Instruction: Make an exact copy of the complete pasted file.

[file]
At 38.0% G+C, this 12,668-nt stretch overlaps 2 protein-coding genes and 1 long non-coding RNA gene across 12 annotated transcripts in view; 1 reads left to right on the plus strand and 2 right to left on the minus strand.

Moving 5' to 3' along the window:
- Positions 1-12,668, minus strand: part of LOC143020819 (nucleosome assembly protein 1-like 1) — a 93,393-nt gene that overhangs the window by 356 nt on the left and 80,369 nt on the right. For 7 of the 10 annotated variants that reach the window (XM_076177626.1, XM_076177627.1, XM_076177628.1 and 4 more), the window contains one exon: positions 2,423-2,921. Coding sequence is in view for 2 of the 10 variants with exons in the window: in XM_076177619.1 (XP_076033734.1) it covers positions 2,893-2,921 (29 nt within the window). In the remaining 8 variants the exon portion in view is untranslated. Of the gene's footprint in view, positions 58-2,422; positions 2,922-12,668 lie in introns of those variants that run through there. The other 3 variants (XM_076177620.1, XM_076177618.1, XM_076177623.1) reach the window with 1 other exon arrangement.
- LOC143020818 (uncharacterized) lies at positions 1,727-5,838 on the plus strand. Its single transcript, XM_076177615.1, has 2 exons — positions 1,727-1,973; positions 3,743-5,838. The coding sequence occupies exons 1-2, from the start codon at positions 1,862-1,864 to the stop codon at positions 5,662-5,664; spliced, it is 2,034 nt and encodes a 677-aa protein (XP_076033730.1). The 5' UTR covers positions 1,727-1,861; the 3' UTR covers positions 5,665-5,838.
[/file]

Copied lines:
At 38.0% G+C, this 12,668-nt stretch overlaps 2 protein-coding genes and 1 long non-coding RNA gene across 12 annotated transcripts in view; 1 reads left to right on the plus strand and 2 right to left on the minus strand.

Moving 5' to 3' along the window:
- Positions 1-12,668, minus strand: part of LOC143020819 (nucleosome assembly protein 1-like 1) — a 93,393-nt gene that overhangs the window by 356 nt on the left and 80,369 nt on the right. For 7 of the 10 annotated variants that reach the window (XM_076177626.1, XM_076177627.1, XM_076177628.1 and 4 more), the window contains one exon: positions 2,423-2,921. Coding sequence is in view for 2 of the 10 variants with exons in the window: in XM_076177619.1 (XP_076033734.1) it covers positions 2,893-2,921 (29 nt within the window). In the remaining 8 variants the exon portion in view is untranslated. Of the gene's footprint in view, positions 58-2,422; positions 2,922-12,668 lie in introns of those variants that run through there. The other 3 variants (XM_076177620.1, XM_076177618.1, XM_076177623.1) reach the window with 1 other exon arrangement.
- LOC143020818 (uncharacterized) lies at positions 1,727-5,838 on the plus strand. Its single transcript, XM_076177615.1, has 2 exons — positions 1,727-1,973; positions 3,743-5,838. The coding sequence occupies exons 1-2, from the start codon at positions 1,862-1,864 to the stop codon at positions 5,662-5,664; spliced, it is 2,034 nt and encodes a 677-aa protein (XP_076033730.1). The 5' UTR covers positions 1,727-1,861; the 3' UTR covers positions 5,665-5,838.